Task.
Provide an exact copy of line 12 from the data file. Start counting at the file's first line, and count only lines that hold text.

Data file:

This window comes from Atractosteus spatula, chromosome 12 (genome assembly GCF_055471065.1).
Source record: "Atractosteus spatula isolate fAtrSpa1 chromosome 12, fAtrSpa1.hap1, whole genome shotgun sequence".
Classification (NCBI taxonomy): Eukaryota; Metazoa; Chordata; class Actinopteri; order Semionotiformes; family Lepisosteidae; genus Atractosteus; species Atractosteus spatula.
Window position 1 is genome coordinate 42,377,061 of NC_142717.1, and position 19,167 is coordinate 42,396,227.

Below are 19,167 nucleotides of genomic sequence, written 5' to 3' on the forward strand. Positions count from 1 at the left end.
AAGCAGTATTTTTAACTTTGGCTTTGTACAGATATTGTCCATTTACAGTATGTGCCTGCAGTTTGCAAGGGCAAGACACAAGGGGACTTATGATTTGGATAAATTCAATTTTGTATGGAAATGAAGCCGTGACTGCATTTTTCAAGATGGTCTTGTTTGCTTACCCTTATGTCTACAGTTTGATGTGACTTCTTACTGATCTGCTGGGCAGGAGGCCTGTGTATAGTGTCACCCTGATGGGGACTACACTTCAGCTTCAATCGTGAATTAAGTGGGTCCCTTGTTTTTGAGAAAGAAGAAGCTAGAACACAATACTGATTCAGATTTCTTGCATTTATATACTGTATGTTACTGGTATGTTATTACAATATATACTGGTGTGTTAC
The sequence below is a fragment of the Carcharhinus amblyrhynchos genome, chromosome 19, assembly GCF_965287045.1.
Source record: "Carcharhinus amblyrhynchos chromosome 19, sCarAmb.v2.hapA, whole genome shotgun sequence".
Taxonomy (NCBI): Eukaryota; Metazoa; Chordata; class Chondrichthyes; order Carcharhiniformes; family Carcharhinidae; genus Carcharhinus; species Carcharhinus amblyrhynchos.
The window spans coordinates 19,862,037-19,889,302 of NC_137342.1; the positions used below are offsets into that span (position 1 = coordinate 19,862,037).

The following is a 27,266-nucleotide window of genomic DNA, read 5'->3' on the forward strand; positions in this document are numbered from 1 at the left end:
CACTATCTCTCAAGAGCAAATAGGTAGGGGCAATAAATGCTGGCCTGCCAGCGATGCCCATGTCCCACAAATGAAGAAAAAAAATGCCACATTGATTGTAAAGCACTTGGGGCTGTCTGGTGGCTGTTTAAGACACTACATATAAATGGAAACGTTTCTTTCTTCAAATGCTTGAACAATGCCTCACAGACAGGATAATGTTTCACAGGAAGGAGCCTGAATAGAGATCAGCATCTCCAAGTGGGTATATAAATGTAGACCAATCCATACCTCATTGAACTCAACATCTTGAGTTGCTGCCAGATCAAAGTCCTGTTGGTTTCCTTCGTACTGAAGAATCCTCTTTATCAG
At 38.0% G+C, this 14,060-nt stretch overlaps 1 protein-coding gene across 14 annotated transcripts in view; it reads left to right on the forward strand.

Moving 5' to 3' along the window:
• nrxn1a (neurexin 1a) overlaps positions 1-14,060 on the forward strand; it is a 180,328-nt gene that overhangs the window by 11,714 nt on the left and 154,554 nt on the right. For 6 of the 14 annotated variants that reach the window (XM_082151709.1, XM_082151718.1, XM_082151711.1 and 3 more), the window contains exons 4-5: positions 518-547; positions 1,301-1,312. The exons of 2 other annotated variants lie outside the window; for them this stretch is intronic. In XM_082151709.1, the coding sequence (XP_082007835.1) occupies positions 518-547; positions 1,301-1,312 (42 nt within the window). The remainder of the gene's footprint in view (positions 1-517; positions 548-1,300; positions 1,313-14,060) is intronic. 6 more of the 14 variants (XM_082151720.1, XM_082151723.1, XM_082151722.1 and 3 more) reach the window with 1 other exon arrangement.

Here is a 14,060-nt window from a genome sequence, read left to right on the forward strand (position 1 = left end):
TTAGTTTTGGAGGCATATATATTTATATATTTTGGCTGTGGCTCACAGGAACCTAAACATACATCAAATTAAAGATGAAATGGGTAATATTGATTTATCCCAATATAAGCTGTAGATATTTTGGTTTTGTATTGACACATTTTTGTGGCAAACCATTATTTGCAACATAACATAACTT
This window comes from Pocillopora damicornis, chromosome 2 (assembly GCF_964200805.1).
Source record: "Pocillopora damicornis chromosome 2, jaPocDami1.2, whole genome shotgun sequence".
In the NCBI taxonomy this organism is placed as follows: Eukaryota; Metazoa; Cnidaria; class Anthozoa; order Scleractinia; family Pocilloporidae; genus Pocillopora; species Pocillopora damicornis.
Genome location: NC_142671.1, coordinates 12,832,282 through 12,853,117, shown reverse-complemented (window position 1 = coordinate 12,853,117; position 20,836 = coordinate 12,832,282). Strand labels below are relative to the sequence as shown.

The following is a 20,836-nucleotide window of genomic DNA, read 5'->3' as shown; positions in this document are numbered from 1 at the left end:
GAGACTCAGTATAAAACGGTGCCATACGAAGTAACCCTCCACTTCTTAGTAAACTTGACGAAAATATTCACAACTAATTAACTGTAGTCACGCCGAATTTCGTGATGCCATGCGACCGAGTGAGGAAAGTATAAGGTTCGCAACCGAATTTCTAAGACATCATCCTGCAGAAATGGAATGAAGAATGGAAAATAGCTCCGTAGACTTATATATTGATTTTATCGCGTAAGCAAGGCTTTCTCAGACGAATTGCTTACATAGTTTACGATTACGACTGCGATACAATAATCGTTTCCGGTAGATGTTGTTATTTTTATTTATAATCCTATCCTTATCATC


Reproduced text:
CACTATCTCTCAAGAGCAAATAGGTAGGGGCAATAAATGCTGGCCTGCCAGCGATGCCCATGTCCCACAAATGAAGAAAAAAAATGCCACATTGATTGTAAAGCACTTGGGGCTGTCTGGTGGCTGTTTAAGACACTACATATAAATGGAAACGTTTCTTTCTTCAAATGCTTGAACAATGCCTCACAGACAGGATAATGTTTCACAGGAAGGAGCCTGAATAGAGATCAGCATCTCCAAGTGGGTATATAAATGTAGACCAATCCATACCTCATTGAACTCAACATCTTGAGTTGCTGCCAGATCAAAGTCCTGTTGGTTTCCTTCGTACTGAAGAATCCTCTTTATCAG